Top positive review
After reading this, my days of tinkering with CSS and constantly Googling are at an end.
on 8 July 2010
In my own personal journey of become a developer, I've always felt CSS has been my achilles heel from going after Web Developer roles. I'd always been more comfortable server-side and using Java or Groovy.
I've know the basics, things like CSS selectors, am a whiz with DOM manipulation and using Ajax libraries, but every time I tried to achieve something outside the comfort of YUI or Dojo, rolling my own CSS had been a frustrating and arduous process of trial and error and time spent Googling trawling through results that invariably didn't work.
I'd find I'd be copying and pasting examples without really understanding why things sometimes worked with certain HTML elements and then didn't with others.
Yes I was aware of the basics of inline vs block components, but Michael opened my eyes to the fact that there are more granular classifications of elements and consequently why certain attributes weren't capable of being styled across the board because these classifications.
The book is comprised of 20 chapters.
Chapter 1 distills a lot of information down into a superb and handy reference.
Chapters 2-20 are a series of patterns that build on each other and are cross-referenced.
For me I think Chapter 17 was the high point of the book when the author discussed various layouts (including Fluid) and the final example in this chapter ties everything together.
The layout of the book essentially follows a screenshot, following by the HTML & CSS code on the left page. On the facing page, the problem & solution is described.
It is a bit tough going around pages 100-200, but my advice is to concentrate on the Pattern, visual screenshot and the HTML/CSS and the Example section when present when the author discusses the solution in more depth for the meatier problems.
Knowing how to combine the CSS elements that form the pattern (or building blocks) you'll be set to tackle rolling your own code.
In addition to this, there is also sage advice on search engine optimisation, performance related issues, semantic markup and accessibility issues scattered throughout the book.
There are various routes people take when coding web pages for multiple browsers, hacks, coding to standards, graceful degradation, progressive enhancements. Thankfully you'll find no hacks in here. As the author indicates, hacks are prone to stop working once a browser fixes the issues.
If doesn't just follow the standards are the only way to go route, and what the heck if some poor sucker is still using IE6, then tough luck. Instead the book shows patterns that work in all the browsers including (yuck IE6).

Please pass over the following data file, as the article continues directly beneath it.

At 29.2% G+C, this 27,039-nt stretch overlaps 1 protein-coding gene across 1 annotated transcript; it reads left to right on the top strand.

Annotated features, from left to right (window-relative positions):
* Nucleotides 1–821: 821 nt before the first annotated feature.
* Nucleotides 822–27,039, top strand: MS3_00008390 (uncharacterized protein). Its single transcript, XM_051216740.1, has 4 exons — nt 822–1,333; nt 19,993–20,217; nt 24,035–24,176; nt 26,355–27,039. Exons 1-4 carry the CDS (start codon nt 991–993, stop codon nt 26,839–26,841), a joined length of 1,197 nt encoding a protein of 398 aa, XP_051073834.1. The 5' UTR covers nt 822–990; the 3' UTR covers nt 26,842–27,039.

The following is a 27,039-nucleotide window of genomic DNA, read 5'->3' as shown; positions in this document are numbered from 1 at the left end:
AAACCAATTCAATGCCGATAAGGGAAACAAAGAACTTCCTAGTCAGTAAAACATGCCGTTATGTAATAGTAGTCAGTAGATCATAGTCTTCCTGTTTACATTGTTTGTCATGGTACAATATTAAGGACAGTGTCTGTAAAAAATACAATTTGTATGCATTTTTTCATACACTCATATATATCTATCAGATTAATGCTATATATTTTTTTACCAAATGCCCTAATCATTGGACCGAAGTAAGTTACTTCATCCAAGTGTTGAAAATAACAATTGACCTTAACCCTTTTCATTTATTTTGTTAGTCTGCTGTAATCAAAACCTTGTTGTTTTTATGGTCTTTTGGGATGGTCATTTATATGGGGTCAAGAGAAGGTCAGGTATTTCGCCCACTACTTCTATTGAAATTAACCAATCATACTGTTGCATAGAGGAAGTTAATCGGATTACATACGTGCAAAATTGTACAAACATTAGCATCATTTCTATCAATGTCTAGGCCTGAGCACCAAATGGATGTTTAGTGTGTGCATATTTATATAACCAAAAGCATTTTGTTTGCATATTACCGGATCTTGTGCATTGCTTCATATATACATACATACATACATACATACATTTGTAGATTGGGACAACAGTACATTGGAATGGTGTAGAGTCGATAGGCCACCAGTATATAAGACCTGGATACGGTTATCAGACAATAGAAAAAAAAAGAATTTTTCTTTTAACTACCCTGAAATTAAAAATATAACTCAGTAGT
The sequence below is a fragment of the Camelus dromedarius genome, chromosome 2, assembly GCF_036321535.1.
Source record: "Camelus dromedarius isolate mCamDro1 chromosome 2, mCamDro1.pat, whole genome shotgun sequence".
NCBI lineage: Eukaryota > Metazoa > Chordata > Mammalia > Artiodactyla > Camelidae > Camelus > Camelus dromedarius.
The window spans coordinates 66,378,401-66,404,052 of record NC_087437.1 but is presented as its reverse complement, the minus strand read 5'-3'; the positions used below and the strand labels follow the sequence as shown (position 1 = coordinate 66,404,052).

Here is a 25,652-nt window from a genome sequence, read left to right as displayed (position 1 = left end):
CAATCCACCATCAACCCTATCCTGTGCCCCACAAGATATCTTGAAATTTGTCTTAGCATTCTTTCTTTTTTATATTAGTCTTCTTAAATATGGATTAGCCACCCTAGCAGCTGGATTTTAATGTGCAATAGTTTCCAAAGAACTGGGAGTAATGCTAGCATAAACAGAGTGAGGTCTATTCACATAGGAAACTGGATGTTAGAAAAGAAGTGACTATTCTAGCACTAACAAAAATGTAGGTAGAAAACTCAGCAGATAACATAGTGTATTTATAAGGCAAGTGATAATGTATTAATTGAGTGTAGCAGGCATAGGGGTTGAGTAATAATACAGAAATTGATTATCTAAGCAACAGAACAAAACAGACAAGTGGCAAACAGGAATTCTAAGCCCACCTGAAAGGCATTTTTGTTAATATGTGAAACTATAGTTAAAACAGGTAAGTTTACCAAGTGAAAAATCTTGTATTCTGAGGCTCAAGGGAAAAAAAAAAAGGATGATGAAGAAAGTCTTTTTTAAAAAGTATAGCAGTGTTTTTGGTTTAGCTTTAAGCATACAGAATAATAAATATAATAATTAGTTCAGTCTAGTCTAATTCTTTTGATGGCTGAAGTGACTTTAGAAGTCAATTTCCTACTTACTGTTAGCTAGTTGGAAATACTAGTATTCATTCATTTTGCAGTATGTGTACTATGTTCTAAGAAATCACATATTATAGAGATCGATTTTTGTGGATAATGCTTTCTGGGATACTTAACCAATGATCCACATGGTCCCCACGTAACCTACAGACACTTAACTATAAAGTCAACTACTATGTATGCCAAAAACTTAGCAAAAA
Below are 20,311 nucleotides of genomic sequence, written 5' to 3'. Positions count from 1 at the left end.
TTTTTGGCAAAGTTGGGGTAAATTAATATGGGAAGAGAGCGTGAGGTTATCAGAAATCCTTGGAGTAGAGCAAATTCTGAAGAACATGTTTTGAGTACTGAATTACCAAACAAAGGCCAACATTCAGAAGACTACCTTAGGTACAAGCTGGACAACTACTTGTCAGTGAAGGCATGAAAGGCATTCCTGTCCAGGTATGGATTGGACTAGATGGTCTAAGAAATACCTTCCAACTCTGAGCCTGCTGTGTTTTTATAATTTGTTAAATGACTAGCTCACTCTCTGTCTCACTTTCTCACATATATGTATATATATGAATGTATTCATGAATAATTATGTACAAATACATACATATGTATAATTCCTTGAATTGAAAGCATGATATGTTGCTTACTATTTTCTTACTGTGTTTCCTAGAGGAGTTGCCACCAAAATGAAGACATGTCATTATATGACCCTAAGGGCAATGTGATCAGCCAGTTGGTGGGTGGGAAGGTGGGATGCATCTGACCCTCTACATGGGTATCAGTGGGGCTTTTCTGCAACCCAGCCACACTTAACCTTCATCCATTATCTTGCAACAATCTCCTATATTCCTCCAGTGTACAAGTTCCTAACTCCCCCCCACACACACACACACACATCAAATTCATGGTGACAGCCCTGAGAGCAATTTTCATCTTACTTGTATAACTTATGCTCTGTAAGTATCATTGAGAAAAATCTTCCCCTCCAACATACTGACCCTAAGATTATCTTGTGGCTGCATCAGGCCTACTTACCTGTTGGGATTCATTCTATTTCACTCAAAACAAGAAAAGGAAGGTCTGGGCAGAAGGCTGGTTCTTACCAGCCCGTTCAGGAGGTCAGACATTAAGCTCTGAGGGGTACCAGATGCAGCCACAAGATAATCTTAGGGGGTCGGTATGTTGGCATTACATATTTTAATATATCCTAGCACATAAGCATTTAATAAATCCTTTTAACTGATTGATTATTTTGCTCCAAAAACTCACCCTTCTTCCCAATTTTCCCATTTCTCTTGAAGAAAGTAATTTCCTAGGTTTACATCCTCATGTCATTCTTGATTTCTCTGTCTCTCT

At the time the book was written it concentrated on IE6/IE7/Safari2/Firefox 2. Things have moved on a bit since then. But for the better, Wiki has a good comparison of the capabilities and adherence of browsers to standards.
If there are issues with browsers, the author describes why he takes certain approaches to cover all the bases.. He discusses the merits and limitations of solutions and above all else the patterns which show how to combine a staggering number of permutations of CSS rules to achieve a given goal. (350+ patterns according to back cover).
I guess my only gripes with the book were:
* the rounded corners example. I couldn't understand why there was a need for three graphics and I got lost in the figure 14-7 on P312. I couldn't understand why the square with the rounded corners couldn't be placed in each corner.
* the use of cssQuery over the likes of jQuery for some of the dynamic design patterns. This book was published in 2007, and I've seen references to jQuery from that timeframe.. jQuery is faster than cssQuery enabling CSS selector DOM manipulation too. Is cssQuery even being maintained any more?
* P208 & 292 Text Replacement/Replaced Text were one and the same pattern. I sort of get the reason for this, because one was in a chapter on images, the other was on text. But even so... Why repeat, just cross reference.
Overall this does not detract from what is a quality must have book for any web developer. The best I've seen on CSS (and I've got around 8 to 10 books on the subject). Once you know the basics, clear the shelves and replace it with this one. You won't be sorry you made the purchase.
If you want to have a sneak peak at the code and examples in action too, try Googling on cssdesignpatterns